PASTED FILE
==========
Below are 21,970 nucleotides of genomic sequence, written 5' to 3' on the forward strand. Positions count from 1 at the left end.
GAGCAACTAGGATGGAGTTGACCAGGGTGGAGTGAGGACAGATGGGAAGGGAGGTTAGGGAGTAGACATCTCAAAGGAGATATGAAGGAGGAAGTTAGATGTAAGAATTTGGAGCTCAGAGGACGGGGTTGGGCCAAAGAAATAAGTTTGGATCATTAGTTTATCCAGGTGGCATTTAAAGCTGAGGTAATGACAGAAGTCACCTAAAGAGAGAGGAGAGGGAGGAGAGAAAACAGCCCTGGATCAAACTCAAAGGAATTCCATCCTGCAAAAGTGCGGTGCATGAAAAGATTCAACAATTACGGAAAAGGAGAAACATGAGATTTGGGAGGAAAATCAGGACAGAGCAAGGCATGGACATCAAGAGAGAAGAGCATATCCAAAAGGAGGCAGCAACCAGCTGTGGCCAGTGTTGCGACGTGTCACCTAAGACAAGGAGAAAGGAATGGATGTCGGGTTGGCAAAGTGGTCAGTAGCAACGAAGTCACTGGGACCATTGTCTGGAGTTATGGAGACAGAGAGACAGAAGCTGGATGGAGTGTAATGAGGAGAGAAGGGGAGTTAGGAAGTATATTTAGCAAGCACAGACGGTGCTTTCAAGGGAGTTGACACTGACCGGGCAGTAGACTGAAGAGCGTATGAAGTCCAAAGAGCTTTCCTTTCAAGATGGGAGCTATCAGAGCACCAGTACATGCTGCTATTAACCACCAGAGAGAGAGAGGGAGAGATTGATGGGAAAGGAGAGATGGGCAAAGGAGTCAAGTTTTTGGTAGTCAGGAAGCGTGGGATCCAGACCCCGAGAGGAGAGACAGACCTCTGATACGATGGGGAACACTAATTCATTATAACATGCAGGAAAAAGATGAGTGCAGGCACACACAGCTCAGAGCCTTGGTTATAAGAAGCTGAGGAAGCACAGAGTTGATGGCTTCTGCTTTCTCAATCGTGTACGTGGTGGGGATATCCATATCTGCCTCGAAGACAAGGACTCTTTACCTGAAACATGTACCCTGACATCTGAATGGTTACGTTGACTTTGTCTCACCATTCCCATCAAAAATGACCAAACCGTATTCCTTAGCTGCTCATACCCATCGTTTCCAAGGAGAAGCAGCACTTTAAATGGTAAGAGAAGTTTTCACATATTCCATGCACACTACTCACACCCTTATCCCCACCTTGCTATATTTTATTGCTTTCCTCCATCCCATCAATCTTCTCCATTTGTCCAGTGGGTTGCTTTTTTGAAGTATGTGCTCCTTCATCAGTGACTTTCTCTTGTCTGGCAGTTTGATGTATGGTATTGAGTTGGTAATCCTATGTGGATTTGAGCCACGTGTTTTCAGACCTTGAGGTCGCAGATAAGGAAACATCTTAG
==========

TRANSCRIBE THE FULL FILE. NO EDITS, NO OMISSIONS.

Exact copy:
Below are 21,970 nucleotides of genomic sequence, written 5' to 3' on the forward strand. Positions count from 1 at the left end.
GAGCAACTAGGATGGAGTTGACCAGGGTGGAGTGAGGACAGATGGGAAGGGAGGTTAGGGAGTAGACATCTCAAAGGAGATATGAAGGAGGAAGTTAGATGTAAGAATTTGGAGCTCAGAGGACGGGGTTGGGCCAAAGAAATAAGTTTGGATCATTAGTTTATCCAGGTGGCATTTAAAGCTGAGGTAATGACAGAAGTCACCTAAAGAGAGAGGAGAGGGAGGAGAGAAAACAGCCCTGGATCAAACTCAAAGGAATTCCATCCTGCAAAAGTGCGGTGCATGAAAAGATTCAACAATTACGGAAAAGGAGAAACATGAGATTTGGGAGGAAAATCAGGACAGAGCAAGGCATGGACATCAAGAGAGAAGAGCATATCCAAAAGGAGGCAGCAACCAGCTGTGGCCAGTGTTGCGACGTGTCACCTAAGACAAGGAGAAAGGAATGGATGTCGGGTTGGCAAAGTGGTCAGTAGCAACGAAGTCACTGGGACCATTGTCTGGAGTTATGGAGACAGAGAGACAGAAGCTGGATGGAGTGTAATGAGGAGAGAAGGGGAGTTAGGAAGTATATTTAGCAAGCACAGACGGTGCTTTCAAGGGAGTTGACACTGACCGGGCAGTAGACTGAAGAGCGTATGAAGTCCAAAGAGCTTTCCTTTCAAGATGGGAGCTATCAGAGCACCAGTACATGCTGCTATTAACCACCAGAGAGAGAGAGGGAGAGATTGATGGGAAAGGAGAGATGGGCAAAGGAGTCAAGTTTTTGGTAGTCAGGAAGCGTGGGATCCAGACCCCGAGAGGAGAGACAGACCTCTGATACGATGGGGAACACTAATTCATTATAACATGCAGGAAAAAGATGAGTGCAGGCACACACAGCTCAGAGCCTTGGTTATAAGAAGCTGAGGAAGCACAGAGTTGATGGCTTCTGCTTTCTCAATCGTGTACGTGGTGGGGATATCCATATCTGCCTCGAAGACAAGGACTCTTTACCTGAAACATGTACCCTGACATCTGAATGGTTACGTTGACTTTGTCTCACCATTCCCATCAAAAATGACCAAACCGTATTCCTTAGCTGCTCATACCCATCGTTTCCAAGGAGAAGCAGCACTTTAAATGGTAAGAGAAGTTTTCACATATTCCATGCACACTACTCACACCCTTATCCCCACCTTGCTATATTTTATTGCTTTCCTCCATCCCATCAATCTTCTCCATTTGTCCAGTGGGTTGCTTTTTTGAAGTATGTGCTCCTTCATCAGTGACTTTCTCTTGTCTGGCAGTTTGATGTATGGTATTGAGTTGGTAATCCTATGTGGATTTGAGCCACGTGTTTTCAGACCTTGAGGTCGCAGATAAGGAAACATCTTAG